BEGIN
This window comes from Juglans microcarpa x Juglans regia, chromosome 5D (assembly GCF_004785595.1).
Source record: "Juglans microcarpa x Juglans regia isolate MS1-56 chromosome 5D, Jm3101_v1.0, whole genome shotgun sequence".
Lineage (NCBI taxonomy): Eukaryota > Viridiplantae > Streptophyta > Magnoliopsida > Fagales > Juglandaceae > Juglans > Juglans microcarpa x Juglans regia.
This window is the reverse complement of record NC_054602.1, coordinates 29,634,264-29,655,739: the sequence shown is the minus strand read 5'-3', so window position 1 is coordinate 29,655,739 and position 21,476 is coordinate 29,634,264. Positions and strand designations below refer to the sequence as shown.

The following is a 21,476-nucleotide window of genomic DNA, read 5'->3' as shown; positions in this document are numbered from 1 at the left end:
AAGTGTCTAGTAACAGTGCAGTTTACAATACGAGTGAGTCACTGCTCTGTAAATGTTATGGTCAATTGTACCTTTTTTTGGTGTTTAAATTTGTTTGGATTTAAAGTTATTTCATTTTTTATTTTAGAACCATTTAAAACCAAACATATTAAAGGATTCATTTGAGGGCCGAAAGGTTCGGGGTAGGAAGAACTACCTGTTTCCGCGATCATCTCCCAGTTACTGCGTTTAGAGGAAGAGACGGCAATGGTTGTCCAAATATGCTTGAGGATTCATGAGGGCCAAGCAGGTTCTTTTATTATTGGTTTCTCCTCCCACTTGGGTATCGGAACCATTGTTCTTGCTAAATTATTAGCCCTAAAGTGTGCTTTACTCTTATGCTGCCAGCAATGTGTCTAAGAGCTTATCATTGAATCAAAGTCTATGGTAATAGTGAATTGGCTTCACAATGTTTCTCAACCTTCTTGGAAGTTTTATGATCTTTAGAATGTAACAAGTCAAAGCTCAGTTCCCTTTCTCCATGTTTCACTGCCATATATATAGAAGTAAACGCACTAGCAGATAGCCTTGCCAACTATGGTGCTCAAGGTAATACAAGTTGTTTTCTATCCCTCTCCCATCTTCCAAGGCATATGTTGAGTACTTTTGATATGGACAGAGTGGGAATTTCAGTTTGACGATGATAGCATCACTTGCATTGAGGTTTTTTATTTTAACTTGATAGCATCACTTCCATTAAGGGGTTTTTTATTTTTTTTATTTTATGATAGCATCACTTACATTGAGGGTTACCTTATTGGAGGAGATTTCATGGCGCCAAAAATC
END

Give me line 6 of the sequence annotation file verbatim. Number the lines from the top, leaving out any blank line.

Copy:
AAGTGTCTAGTAACAGTGCAGTTTACAATACGAGTGAGTCACTGCTCTGTAAATGTTATGGTCAATTGTACCTTTTTTTGGTGTTTAAATTTGTTTGGATTTAAAGTTATTTCATTTTTTATTTTAGAACCATTTAAAACCAAACATATTAAAGGATTCATTTGAGGGCCGAAAGGTTCGGGGTAGGAAGAACTACCTGTTTCCGCGATCATCTCCCAGTTACTGCGTTTAGAGGAAGAGACGGCAATGGTTGTCCAAATATGCTTGAGGATTCATGAGGGCCAAGCAGGTTCTTTTATTATTGGTTTCTCCTCCCACTTGGGTATCGGAACCATTGTTCTTGCTAAATTATTAGCCCTAAAGTGTGCTTTACTCTTATGCTGCCAGCAATGTGTCTAAGAGCTTATCATTGAATCAAAGTCTATGGTAATAGTGAATTGGCTTCACAATGTTTCTCAACCTTCTTGGAAGTTTTATGATCTTTAGAATGTAACAAGTCAAAGCTCAGTTCCCTTTCTCCATGTTTCACTGCCATATATATAGAAGTAAACGCACTAGCAGATAGCCTTGCCAACTATGGTGCTCAAGGTAATACAAGTTGTTTTCTATCCCTCTCCCATCTTCCAAGGCATATGTTGAGTACTTTTGATATGGACAGAGTGGGAATTTCAGTTTGACGATGATAGCATCACTTGCATTGAGGTTTTTTATTTTAACTTGATAGCATCACTTCCATTAAGGGGTTTTTTATTTTTTTTATTTTATGATAGCATCACTTACATTGAGGGTTACCTTATTGGAGGAGATTTCATGGCGCCAAAAATC